And, with the database copy, we’ll know within a day if their backups fail.  They’re in a position where they’ll never find out 4.5 years later that their backups don’t work.

This client’s DR plan needs a lot of work, they actually have nothing formal written down. However, they know for a fact their data is safe. This is a huge improvement over companies that have a DR plan, but have no idea if their idea is safe.

Morale of the story: I’d rather know my data is safe and my DR plan needs work than have a DR plan but not have safe data.

Documentation

Do it, it’s important.

Ok, I suppose I should expand a bit upon that and in this case add an actual example.

So last night, I again attended the local SQL Server User Group meeting. The talk this month was by Ray Kim and was on Documentation for Techies.  While we all agree that documentation is good, it’s sort of interesting how rare most techs actually do it. Ray’s talk covered some of this and further talked about exactly how valuable it is. In addition, several audience members spoke about how proper documentation saved their company a great deal of money simply by giving their tech support people the ability to answer questions in a far faster form.

I got thinking about some of the clients I’ve worked for and how I’ve wanted to document stuff, but often they have very little actually setup in the way of procedures to handle documentation. This is unfortunate, because it can cost them money. For example, for a client right now I’m working on automating a task.  It turns out that there’s not much documentation, so I’m basically struggling to figure things out as a I go.

One thing you hear tech folks talk about a lot is “oh the code is self-documenting”. And sometimes it is.  Since I work in SQL, often, but not always it’s clear what the code is doing. For example

Select firstname, lastname from Clients where ClientID=@ClientID

probably doesn’t need a comment saying what it does.  It’s pretty clear.  But a more complex query might need some commenting, or it may need some explanation as why a particular approach was taken. For example I was recently writing a stored procedure where the where clause was not quite what one would expect if one were to naively write it in the most obvious manner.  However, the obvious manner would have resulted in a table scan of a very large table. By writing what I did, I could ensure a seek would occur.

I also had a habit, which after thinking about last night and testing today, I’m going to modify a bit. Often I’d write procedures such as:

-- Usage: Exec FOO
-- Author: Greg D. Moore
-- Date: 2016-03-15
-- Version: 1.0
-- This simply returns bar when executed
if OBJECT_ID('foo', 'p') is not null drop procedure foo
go
create procedure foo
as
select 'bar'
go

Now, note technically this is a script (T-SQL) that will drop and then create the procedure, so it’s more than just the script. But it’s useful for me because I can ensure I’m running the latest and greatest and drop the old one if it exists before running it.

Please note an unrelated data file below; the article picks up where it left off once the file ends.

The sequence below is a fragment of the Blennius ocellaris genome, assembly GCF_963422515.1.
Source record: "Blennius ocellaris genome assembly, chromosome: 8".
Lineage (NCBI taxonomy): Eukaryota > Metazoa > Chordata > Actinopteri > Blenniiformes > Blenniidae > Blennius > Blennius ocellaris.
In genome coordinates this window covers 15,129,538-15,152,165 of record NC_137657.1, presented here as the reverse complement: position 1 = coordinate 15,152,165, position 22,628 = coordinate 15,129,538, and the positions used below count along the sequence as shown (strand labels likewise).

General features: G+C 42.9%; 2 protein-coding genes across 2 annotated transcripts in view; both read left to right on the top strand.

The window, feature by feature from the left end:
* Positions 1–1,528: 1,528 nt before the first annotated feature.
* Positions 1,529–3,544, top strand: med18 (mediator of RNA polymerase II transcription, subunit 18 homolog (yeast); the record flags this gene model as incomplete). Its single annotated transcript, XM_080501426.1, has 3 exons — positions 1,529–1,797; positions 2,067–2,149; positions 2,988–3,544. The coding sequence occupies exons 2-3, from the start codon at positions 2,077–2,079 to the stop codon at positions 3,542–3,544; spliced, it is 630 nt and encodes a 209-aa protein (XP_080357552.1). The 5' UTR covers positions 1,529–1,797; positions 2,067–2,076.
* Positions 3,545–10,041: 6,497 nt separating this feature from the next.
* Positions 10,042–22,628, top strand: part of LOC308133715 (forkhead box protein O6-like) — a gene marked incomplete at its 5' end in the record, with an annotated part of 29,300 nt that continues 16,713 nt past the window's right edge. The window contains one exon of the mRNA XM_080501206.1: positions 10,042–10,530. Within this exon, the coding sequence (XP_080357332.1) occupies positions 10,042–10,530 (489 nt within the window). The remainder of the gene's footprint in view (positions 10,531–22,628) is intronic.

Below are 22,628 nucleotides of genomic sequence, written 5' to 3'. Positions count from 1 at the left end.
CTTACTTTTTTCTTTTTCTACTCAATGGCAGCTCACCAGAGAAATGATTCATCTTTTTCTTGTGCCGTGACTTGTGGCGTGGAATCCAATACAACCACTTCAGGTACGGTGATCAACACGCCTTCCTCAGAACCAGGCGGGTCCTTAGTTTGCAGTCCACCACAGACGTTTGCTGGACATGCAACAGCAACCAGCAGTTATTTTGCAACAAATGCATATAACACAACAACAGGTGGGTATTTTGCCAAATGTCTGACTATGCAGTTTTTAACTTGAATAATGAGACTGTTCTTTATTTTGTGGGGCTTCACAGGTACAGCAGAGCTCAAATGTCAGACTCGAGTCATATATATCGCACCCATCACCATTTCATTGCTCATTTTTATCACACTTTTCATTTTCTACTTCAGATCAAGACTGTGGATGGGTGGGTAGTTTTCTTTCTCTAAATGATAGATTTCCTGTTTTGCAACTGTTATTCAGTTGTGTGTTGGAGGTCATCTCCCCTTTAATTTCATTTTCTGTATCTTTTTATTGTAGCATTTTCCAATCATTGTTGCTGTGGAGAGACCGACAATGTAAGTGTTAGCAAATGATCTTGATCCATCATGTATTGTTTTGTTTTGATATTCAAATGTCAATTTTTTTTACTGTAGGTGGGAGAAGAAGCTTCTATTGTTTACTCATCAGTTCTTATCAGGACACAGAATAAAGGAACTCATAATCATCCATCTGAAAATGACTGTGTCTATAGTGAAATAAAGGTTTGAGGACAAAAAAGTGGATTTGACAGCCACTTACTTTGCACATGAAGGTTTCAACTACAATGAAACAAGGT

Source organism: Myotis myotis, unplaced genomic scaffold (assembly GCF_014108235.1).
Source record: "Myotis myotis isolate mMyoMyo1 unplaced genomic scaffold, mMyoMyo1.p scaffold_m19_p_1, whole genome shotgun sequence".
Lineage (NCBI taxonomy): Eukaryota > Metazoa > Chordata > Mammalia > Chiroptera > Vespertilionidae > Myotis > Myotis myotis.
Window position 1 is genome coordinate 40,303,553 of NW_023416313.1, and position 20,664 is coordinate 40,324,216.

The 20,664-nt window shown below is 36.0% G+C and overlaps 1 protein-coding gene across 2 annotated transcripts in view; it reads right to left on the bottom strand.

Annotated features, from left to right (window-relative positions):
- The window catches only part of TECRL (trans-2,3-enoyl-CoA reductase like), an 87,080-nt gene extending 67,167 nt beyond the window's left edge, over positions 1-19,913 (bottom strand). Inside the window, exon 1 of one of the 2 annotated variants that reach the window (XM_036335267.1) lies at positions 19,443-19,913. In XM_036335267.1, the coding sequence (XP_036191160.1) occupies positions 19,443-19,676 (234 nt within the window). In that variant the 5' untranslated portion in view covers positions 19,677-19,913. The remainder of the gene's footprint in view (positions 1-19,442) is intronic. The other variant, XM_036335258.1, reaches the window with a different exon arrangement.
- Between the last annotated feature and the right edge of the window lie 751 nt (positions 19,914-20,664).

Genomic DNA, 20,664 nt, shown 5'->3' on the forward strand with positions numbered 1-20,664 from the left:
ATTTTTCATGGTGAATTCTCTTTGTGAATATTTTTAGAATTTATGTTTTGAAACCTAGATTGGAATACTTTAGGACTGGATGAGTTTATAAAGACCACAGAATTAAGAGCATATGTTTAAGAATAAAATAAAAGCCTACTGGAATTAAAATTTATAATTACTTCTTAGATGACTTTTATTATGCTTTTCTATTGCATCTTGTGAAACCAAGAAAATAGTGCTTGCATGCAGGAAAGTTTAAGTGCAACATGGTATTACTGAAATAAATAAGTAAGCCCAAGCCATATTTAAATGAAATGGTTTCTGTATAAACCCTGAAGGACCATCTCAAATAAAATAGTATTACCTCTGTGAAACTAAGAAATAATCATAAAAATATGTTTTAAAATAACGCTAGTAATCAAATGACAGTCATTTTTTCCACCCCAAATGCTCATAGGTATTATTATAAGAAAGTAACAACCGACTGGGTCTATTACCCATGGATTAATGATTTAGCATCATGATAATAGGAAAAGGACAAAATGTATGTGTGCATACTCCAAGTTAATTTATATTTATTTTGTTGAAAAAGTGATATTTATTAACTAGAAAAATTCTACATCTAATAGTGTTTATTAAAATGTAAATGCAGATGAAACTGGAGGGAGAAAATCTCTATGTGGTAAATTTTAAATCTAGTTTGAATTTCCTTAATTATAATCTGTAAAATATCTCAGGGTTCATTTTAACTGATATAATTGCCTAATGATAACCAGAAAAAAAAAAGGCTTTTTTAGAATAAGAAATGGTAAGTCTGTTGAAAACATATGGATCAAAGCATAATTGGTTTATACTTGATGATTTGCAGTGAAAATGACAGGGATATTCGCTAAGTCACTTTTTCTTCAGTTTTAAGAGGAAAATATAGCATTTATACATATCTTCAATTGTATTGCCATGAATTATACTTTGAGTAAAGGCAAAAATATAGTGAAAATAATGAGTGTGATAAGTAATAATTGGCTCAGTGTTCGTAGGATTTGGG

But, last not got me thinking. What happens if 3 years down the road someone comes along and needs to edit my code. Let’s say the client didn’t do a good job of keeping track of source code and they have to extract the scripts to create the procedures from SQL Server itself using say SSMS?

The results end up looking much more like this:

USE [Baz]
GO
/****** Object:  StoredProcedure [dbo].[foo]    Script Date: 03/15/2016 10:47:22 ******/
IF  EXISTS (SELECT * FROM sys.objects WHERE object_id = OBJECT_ID(N'[dbo].[foo]') AND type in (N'P', N'PC'))
DROP PROCEDURE [dbo].[foo]
GO
USE [Baz]
GO
/****** Object:  StoredProcedure [dbo].[foo]    Script Date: 03/15/2016 10:47:22 ******/
SET ANSI_NULLS ON
GO
SET QUOTED_IDENTIFIER ON
GO
create procedure [dbo].[foo]
as
select 'bar'
GO

Ignore the extra USE statements and the SSMS generated comments and SET statements. Notice my comments are gone.  This actually makes sense because in the first script, the comments occur before a GO statement so the SQL engine interprets them as completely separate from the statements to create the actual stored proc.  All my useful comments are now history.

BUT, there’s a simple solution. Move the comments to after the first GO statement.

if OBJECT_ID('foo', 'p') is not null drop procedure foo
 
go
 
-- Usage: Exec FOO
-- Author: Greg D. Moore
-- Date: 2016-03-15
-- Version: 1.0
-- This simply returns bar when executed
-- Version: 1.1
-- Comments moved below GO statement
 
create procedure foo
as
 
select 'bar'
go

Now if I use SSMS to generate my script I get:

USE [Baz]
GO

/****** Object: StoredProcedure [dbo].[foo] Script Date: 03/15/2016 10:48:53 ******/
IF EXISTS (SELECT * FROM sys.objects WHERE object_id = OBJECT_ID(N'[dbo].[foo]’) AND type in (N’P’, N’PC’))
DROP PROCEDURE [dbo].[foo]
GO

USE [Baz]
GO

/****** Object: StoredProcedure [dbo].[foo] Script Date: 03/15/2016 10:48:53 ******/
SET ANSI_NULLS ON
GO

SET QUOTED_IDENTIFIER ON
GO

— Usage: Exec FOO
— Author: Greg D. Moore
— Date: 2016-03-15
— Version: 1.0
— This simply returns bar when executed
— Version: 1.1
— Comments moved below GO statement

create procedure [dbo].[foo]
as

select ‘bar’

GO

Now my great documentation is preserved. This is a small thing but down the road could save the next developer a lot of trouble.

So, stop and think about not only documentation, but how to make sure it’s preserved and useful in the future.